Breaking the language barrier

When I was in middle school, I began studying French, and continued taking French courses all the way through high school and freshman year of college. That year, I also took a course in Spanish. But when the instructor heard my pronunciation, she stood in front of me and scoffed, “You’re one of those horrible French people.”

So much for Spanish.

I also took three courses in German, one in Mandarin, and one in Greek.

So, how many languages can I speak? Let’s see…

One. English. The one I grew up with.

Actually, when I was in the south of France for a conference, I managed to limp along in the language when I had to: telling a cab driver where I needed to go, ordering a meal from a waiter, or buying a treat at a patisserie.

I probably wouldn’t try that now.

But all of this just makes me a little more appreciative of the miracle that happened at Pentecost. Think about it: if all God wanted to do was announce the arrival of the Holy Spirit, he could have done it some other way: wasn’t wind and fire enough?

No. What was needed was a sign that God wanted once again to create one people, a human family that stretched across the language barriers that separate us.

Reading the story of Pentecost in Acts 2, we might think back to an older story, one of the strangest in Scripture.

The story of the Tower of Babel can be found in Genesis 11:1-9, wedged awkwardly into the record of the descendants of Noah. The gist of the story is that once upon a time, people all spoke one language, and they used that language to coordinate in a massive building project that would reach to the heavens. For the arrogance of that presumption, God confused their language and dispersed them around the world.

The story reads like a myth, an ancient tale explaining some aspect of our existence — like why the human race speaks so many languages. Biblical scholars, in general, don’t take the story literally. It’s important, though, that what’s considered to be the historical record of God’s people begins in the very next chapter, with God’s appearance and promise to Abram. That promise includes these words:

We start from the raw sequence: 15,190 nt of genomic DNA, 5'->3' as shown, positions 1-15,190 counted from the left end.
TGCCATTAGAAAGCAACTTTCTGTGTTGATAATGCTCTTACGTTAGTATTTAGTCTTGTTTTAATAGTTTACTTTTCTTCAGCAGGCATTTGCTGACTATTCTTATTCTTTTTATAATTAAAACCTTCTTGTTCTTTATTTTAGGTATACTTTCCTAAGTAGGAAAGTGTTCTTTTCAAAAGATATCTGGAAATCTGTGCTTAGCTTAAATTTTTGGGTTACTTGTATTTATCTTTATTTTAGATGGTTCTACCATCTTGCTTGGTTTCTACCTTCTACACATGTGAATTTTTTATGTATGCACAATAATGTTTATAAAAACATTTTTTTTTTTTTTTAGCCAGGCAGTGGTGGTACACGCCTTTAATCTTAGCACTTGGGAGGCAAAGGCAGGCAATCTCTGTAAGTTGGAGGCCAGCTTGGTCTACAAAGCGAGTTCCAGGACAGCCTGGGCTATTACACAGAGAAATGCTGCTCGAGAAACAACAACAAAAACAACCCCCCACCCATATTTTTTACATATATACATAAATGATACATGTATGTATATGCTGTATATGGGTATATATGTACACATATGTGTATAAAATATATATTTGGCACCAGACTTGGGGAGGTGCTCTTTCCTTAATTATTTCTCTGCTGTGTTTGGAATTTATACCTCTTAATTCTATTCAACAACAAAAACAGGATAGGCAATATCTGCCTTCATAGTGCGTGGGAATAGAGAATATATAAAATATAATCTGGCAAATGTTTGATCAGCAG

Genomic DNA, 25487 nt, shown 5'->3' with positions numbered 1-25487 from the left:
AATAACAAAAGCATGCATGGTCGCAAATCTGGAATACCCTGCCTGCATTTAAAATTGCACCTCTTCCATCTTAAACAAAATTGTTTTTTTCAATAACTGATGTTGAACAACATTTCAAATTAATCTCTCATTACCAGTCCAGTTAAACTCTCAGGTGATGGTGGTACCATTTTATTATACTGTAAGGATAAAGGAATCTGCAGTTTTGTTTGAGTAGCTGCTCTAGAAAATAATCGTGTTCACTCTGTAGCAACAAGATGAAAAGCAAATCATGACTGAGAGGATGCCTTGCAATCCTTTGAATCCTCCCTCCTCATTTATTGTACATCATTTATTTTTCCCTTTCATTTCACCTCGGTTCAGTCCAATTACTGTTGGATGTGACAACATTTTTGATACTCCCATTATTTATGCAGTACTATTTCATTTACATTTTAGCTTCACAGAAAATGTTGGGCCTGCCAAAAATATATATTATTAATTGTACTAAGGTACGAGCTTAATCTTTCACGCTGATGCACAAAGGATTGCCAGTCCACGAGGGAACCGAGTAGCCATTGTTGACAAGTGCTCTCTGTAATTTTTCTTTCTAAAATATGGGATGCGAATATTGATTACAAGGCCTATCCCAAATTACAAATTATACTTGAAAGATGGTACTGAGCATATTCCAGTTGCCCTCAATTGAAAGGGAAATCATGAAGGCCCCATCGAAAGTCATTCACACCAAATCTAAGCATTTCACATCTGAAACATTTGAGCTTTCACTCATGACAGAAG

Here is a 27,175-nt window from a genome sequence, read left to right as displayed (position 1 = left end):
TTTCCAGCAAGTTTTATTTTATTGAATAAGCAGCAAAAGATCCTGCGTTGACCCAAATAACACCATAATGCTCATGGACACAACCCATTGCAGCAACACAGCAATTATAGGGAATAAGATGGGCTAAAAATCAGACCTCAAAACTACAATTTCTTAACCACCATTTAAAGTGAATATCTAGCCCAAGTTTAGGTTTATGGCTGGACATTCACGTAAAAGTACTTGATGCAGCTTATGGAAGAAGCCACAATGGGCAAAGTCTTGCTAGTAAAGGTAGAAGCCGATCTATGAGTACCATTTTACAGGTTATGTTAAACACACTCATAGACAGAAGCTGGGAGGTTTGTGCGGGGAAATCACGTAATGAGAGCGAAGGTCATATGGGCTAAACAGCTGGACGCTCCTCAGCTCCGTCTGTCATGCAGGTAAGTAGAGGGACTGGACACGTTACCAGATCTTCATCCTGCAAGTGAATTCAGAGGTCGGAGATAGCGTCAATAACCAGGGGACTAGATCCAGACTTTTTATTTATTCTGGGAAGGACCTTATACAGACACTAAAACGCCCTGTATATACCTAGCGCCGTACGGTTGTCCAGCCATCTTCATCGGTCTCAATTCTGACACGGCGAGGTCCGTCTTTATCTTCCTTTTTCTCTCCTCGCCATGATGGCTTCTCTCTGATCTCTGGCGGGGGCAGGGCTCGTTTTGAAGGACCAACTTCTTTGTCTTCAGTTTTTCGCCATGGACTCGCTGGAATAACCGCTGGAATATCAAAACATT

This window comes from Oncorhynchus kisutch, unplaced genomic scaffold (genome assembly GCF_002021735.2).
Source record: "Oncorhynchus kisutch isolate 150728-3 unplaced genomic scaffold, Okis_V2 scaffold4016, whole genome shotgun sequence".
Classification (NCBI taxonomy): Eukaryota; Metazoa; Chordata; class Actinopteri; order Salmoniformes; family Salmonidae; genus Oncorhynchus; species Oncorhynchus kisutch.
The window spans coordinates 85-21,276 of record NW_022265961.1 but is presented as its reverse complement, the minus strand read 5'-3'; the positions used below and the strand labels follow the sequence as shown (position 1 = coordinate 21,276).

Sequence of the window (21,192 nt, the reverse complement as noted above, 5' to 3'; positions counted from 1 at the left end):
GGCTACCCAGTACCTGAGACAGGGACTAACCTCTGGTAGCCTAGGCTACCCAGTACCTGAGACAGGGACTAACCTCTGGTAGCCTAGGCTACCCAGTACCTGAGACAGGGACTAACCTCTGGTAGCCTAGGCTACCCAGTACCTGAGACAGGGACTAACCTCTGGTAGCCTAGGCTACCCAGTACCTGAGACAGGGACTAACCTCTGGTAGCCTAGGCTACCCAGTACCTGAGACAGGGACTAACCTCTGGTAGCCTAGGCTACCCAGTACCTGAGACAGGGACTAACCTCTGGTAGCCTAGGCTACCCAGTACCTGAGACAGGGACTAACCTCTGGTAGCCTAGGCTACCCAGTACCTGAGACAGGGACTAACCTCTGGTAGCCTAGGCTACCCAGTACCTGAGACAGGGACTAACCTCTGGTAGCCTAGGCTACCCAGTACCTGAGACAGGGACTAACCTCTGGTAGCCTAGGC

I will bless those who bless you,
those who curse you I will curse;
all the families of the earth
will be blessed because of you. (Gen 12:3, CEB)

Many Bible readers have noticed that the story of Pentecost seems like the obverse of the story of Babel. If language is what separates the peoples of the world, then the miracle of Pentecost foreshadows God’s redemptive plan for that world: one in which there will be one redeemed human family, in which “There is neither Jew nor Greek; there is neither slave nor free; nor is there male and female, for you are all one in Christ Jesus” (Gal 3:28).

But notice how Paul completes that thought: “Now if you belong to Christ, then indeed you are Abraham’s descendants, heirs according to the promise” (Gal 3:29). After the story of Babel in Genesis 11 comes the story of Abram in Genesis 12. Abraham and his descendants were always blessed so that they might in turn be a blessing to the world.

That is what we see on Pentecost. Jesus’ twelve apostles, symbolizing the new people of God, are given God’s Spirit — for what? To go to all the world with the message of the cross and the resurrection.

And it all begins with gathering the nations in a place where each could hear God praised in their own tongue.

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